By the numbers

The (unbelievable) cost of dog bites: By the numbers

Dog-bite claims bled $412 million from insurance companies last year, and some say vicious pooches have become a serious threat to public health

Snap! According to State Farm insurance, the nation's largest personal insurer, dog bites have become a "serious public health problem." Last year, the company paid out $90 million in dog-bite claims, and the insurance industry as a whole paid out almost five times that much. Here, a stats-based guide to the problem:

$412 million
Amount insurers paid for dog-bite claims in 2010, according to the Insurance Information Institute

15,770
Number of dog-bite claims insurers received in 2010

16,586
Number of dog-bite claims in 2009

$24,480
Average cost per bite in 2009

$26,166
Average cost of a dog-bite claim in 2010. While the number of claims decreased, the price tag of each inched up due to rising health care and legal defense costs, according to a State Farm insurance spokesperson.

$38,356
Average amount paid out for dog-bite claims in Florida in 2010, the state with the highest cost-per-incident

369
Number of dog-bite claims in California in 2010. The Golden State led the pack for dog-bite claims, followed by Illinois with 317 claims, and Ohio with 215.

33
Number of deaths caused by dog bites in 2010, according to State Farm. Twenty were young children.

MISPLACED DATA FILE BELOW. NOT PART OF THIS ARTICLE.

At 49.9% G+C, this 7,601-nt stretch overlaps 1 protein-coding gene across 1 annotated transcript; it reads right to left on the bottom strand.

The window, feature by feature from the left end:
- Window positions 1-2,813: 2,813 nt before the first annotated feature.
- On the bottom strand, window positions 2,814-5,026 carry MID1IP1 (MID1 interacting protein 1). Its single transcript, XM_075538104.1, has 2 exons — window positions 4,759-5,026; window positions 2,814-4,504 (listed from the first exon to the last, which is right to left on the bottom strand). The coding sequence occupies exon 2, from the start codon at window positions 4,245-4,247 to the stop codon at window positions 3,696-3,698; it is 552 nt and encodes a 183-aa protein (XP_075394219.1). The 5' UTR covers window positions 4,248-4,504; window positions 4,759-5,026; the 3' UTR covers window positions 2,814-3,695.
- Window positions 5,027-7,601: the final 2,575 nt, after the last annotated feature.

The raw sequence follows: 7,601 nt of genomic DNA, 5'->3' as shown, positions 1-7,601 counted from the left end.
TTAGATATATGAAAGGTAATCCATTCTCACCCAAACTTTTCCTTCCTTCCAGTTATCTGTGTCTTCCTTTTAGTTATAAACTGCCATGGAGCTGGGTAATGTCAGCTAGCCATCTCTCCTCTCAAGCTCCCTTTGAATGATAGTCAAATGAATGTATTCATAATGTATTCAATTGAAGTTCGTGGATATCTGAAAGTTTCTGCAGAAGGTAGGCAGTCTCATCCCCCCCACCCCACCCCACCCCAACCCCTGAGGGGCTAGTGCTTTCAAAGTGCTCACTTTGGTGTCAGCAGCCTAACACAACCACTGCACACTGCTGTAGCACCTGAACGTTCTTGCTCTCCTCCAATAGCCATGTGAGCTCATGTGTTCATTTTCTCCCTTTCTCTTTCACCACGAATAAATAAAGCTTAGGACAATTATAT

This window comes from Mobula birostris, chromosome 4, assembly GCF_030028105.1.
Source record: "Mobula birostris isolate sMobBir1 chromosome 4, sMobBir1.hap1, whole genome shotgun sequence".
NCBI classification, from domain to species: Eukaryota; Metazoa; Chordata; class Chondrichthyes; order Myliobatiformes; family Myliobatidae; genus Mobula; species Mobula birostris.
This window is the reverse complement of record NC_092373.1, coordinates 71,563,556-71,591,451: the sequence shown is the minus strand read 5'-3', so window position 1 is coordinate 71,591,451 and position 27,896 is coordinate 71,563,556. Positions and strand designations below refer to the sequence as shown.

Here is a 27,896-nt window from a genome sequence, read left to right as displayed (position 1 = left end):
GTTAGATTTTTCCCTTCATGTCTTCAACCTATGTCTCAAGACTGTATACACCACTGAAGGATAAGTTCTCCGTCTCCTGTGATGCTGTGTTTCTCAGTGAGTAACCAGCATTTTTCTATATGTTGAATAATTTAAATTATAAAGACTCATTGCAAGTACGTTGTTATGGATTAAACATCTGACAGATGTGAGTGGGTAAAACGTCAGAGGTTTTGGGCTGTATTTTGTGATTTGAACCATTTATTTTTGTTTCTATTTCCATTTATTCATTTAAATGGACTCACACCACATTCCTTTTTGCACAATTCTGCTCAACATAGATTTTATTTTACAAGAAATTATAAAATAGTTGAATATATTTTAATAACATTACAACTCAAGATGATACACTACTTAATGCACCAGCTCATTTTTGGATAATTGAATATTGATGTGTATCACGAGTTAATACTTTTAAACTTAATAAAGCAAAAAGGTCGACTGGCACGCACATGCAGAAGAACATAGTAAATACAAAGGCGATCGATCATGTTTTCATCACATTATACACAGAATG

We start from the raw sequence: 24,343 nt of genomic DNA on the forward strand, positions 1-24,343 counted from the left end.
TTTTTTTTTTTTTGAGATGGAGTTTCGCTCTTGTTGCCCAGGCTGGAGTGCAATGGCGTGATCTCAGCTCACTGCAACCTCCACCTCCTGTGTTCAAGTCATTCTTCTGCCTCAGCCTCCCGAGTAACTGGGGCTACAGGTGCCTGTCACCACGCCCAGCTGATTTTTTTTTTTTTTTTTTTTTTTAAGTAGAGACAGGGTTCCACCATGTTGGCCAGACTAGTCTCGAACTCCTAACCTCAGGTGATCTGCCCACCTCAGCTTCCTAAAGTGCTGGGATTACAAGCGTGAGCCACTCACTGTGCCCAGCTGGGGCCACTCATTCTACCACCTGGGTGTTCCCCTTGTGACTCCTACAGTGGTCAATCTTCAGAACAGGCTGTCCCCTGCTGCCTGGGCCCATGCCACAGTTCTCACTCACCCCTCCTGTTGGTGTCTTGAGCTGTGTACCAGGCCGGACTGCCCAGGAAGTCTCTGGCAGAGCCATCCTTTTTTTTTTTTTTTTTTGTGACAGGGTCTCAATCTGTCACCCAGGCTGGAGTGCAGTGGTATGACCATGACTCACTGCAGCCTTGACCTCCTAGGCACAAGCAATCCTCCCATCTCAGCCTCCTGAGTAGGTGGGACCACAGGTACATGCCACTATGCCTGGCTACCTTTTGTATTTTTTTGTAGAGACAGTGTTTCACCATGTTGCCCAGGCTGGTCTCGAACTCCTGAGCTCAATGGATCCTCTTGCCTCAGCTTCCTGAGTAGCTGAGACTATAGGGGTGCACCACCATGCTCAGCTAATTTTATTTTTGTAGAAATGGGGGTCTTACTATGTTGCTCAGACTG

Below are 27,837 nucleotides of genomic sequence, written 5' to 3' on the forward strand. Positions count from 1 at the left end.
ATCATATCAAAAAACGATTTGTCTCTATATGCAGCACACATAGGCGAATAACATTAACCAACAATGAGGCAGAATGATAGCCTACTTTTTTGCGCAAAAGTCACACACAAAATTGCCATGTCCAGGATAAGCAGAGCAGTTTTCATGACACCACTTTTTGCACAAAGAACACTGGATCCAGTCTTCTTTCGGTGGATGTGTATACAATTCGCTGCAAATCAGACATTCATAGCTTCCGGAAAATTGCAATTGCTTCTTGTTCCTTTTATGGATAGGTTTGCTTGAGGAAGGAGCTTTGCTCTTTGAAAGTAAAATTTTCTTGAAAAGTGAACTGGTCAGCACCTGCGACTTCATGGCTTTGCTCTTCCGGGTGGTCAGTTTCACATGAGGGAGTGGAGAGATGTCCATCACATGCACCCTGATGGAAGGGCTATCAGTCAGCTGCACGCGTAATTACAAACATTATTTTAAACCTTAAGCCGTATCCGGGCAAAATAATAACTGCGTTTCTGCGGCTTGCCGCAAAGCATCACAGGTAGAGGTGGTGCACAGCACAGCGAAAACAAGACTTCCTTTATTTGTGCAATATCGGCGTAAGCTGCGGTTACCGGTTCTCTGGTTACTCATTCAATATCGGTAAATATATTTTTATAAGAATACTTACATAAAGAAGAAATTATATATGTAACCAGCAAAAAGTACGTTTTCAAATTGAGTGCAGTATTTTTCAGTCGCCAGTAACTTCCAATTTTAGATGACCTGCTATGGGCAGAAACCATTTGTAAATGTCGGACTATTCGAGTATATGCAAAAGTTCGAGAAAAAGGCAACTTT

60
Percent of dog-bite victims under 12 years old

1
Number of states where State Farm refuses insurance based on dog breed. According to Ohio law, the pit bull is a "vicious dog," and State Farm does not cover them.

1,552
Number of pit bull attacks that caused bodily harm from 1982 to 2010, according to an Animal People study. Pit bulls were implicated in more attacks causing bodily harm, maimings, and death than any other breed. Rounding out the study's list of the five most dangerous breeds were the Rottweiler, Husky, wolf hybrid, and Bull mastiff.

65
Percent of fatal dog attacks for which pit bulls were responsible in 2008, according to a recent study. "These breeds should be regulated in the same way in which other dangerous species, such as leopards, are regulated," say the study's authors.

Sources: Property Casualty 360, Chicago Tribune, Pet Product News, DogsBite.org

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